Sale and Access Dispute
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In 2003, the house was put up for sale by the then owner, Sir Josslyn Gore-Booth (a grand-nephew of the original Josslyn Gore-Booth), for €3 million. Despite celebrities including U2 lead singer Bono, broadcaster Gerry Ryan and politician Mary O'Rourke showing an interest in the property, it was hoped that it would be purchased by the state. However, due to several stumbling blocks including Dáil (Government) holidays and an inaccurate cost report, the house was eventually sold to a private couple, Edward Walsh and Constance Cassidy. Over the course of seven years the new owners, independent of any monetary assistance from the State, restored the house and gardens and continued public access to the house, while limiting public rights of way. The owners appeared on numerous occasions in the media including on the Late Late Show where they were widely praised.
On a motion put by Councillor Joe Leonard, in December 2008 Sligo County Council voted to preserve public rights of way that it contended existed on the estate. This was after the owners blocked access not only to the grounds but also to the popular beach bordering the grounds which would been effectively been privatized. The owners refused all attempts at conciliation before the legal route was taken. The house's closure was announced on 8th January 2009 due to this dispute with Sligo County Council. The owners instituted legal proceedings against the Council to have it declared that there are no dedicated public rights of way over the estate. The owners have indicated that they would not be re-opening Lissadell if the council won the court action. The 58-day-long hearings ended in June 2010, with legal costs for both sides estimated at €6m.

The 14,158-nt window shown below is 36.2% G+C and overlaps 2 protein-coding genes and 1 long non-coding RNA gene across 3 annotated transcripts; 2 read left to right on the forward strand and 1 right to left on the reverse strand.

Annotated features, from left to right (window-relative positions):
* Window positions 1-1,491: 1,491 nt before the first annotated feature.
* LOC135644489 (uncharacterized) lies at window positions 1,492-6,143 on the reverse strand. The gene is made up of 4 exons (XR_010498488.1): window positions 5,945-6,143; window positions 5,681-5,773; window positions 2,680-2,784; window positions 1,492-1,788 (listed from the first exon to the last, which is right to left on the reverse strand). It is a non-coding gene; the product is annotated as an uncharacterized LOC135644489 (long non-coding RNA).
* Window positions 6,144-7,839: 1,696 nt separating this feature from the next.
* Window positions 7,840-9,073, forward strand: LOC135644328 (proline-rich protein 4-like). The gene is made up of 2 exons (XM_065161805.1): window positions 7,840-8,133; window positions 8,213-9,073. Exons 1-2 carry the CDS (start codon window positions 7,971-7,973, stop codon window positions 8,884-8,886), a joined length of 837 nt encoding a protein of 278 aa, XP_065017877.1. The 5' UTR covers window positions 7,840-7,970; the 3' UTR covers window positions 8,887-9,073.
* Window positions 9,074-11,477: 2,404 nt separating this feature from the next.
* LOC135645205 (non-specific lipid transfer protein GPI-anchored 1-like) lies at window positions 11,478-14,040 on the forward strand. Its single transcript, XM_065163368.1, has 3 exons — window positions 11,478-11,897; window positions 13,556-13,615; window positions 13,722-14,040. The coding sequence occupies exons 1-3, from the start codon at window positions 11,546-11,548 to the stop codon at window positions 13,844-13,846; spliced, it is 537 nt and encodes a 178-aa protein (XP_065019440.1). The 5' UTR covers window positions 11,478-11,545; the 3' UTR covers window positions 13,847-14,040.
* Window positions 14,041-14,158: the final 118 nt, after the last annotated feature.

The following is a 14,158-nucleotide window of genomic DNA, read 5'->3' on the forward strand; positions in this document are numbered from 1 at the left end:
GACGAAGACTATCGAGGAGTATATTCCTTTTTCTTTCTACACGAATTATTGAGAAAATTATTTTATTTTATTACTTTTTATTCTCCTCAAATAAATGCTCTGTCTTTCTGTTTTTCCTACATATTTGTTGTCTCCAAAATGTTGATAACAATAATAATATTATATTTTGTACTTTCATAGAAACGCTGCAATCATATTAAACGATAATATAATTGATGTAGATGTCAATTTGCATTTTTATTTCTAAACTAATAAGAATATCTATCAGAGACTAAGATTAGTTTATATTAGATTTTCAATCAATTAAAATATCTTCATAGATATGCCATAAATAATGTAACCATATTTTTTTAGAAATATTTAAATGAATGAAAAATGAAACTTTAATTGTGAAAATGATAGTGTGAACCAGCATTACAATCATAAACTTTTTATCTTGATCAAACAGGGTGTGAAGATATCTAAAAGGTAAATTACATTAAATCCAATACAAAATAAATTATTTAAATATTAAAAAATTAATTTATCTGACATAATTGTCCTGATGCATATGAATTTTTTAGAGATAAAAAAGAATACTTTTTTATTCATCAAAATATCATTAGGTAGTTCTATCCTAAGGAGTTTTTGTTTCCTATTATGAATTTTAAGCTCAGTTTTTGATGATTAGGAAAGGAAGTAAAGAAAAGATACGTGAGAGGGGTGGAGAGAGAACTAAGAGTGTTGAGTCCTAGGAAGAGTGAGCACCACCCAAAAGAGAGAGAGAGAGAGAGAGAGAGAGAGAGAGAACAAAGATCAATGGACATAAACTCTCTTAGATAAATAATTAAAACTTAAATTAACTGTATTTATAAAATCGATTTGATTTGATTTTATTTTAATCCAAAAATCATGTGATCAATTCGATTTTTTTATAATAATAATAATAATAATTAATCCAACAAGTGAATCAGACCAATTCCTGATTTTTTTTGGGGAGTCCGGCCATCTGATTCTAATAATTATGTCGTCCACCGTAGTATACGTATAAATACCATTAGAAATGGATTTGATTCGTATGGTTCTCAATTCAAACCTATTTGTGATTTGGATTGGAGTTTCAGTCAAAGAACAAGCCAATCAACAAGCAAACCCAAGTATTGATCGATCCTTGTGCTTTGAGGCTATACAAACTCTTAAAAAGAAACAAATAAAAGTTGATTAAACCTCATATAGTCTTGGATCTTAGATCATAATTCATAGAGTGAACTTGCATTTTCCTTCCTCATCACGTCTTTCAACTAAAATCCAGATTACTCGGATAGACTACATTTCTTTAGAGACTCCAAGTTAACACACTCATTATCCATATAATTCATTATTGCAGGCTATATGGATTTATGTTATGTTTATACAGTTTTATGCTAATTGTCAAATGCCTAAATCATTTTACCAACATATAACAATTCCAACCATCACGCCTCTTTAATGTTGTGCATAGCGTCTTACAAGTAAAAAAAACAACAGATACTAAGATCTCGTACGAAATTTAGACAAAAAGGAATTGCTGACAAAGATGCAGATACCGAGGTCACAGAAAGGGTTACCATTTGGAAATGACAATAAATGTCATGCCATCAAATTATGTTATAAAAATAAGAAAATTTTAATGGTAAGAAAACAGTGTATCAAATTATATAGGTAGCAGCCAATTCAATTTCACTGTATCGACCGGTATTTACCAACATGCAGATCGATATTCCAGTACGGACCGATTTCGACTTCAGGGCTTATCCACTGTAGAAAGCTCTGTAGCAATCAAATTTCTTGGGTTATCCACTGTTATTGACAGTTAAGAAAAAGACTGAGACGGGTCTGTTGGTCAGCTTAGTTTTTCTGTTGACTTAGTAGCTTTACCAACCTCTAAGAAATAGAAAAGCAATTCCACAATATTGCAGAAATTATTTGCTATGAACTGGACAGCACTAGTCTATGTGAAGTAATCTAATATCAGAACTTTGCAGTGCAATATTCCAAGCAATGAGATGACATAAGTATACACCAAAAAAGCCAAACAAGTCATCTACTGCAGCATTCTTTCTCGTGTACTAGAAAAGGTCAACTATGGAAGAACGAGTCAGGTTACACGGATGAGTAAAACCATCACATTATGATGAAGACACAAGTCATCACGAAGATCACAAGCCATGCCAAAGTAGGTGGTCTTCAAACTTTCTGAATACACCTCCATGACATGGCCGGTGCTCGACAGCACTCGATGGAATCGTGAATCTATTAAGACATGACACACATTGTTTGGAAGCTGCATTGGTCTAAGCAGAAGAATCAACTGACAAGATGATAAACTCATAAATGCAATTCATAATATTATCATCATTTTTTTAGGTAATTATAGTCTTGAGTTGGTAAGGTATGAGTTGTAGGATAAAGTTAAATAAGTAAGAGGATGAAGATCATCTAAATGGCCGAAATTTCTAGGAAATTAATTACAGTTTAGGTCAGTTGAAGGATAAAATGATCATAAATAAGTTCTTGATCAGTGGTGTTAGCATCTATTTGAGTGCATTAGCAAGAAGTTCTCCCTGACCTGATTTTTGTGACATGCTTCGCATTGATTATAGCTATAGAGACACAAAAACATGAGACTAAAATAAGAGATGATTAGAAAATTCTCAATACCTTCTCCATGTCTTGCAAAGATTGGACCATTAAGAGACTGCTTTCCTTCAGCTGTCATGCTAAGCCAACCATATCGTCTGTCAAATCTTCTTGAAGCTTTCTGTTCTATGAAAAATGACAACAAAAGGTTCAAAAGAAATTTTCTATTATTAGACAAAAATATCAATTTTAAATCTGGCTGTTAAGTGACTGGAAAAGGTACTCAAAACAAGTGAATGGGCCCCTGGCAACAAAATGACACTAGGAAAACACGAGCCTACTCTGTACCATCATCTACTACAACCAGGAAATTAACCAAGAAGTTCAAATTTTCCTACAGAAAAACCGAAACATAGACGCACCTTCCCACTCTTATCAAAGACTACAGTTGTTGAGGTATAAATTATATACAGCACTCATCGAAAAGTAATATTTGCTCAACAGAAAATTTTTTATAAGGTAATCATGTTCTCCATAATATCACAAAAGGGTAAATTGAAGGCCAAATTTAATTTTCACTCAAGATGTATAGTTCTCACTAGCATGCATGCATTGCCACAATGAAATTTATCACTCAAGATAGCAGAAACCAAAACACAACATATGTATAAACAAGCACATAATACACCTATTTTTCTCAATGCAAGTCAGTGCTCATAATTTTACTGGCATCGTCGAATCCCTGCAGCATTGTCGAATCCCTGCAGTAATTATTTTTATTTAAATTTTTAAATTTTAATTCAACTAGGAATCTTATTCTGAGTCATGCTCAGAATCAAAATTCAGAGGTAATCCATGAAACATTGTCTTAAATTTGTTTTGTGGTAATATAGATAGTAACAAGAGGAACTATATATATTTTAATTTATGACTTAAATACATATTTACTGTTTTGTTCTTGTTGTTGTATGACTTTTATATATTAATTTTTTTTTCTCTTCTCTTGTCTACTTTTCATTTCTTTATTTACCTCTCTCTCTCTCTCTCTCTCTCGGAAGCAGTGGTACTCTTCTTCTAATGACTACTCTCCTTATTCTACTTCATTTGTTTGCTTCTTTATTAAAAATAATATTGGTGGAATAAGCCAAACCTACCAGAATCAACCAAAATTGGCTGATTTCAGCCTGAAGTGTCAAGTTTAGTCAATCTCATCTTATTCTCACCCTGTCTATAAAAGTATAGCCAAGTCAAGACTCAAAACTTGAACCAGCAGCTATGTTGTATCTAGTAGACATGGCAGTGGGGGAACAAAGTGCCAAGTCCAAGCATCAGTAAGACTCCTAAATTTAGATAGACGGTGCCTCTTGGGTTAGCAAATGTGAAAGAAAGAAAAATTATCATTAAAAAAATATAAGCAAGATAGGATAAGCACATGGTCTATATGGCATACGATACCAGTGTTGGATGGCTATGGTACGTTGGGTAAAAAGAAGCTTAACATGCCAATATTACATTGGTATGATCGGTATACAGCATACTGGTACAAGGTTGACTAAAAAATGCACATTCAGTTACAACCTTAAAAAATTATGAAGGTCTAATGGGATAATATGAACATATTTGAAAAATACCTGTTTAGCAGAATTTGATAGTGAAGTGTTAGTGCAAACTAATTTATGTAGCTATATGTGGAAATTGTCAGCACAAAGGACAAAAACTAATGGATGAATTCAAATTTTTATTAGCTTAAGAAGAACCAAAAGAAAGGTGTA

On December 20, 2010, the High Court ruled in favour of the Council and public rights of way must now be reopened. During the case testimony was given by staff formerly working for the Gore-Booth family that the right of way was recognized and supported by the former owners. Sligo County Council stated that 'this issue could and should have been resolved locally by negotiation.' This is the second occasion that the State has damaged Lissadell. In the 1950s and 1960s officials of the State thrashed the woodlands by clearing the forestry and not replanting any trees. It could also be argued however that the current owners are damaging the Estate by being belligerent over the public interest entitlement in Lissadell as the Courts have found.
While public right of way is technically allowed the single lane road is very deeply cratered and tightly bound by high fences with many notices relating to private property erected along the way. It is quite difficult for those outside the area to find the entry points as no signs visible from the road are displayed.
Read more about this topic: Lissadell House
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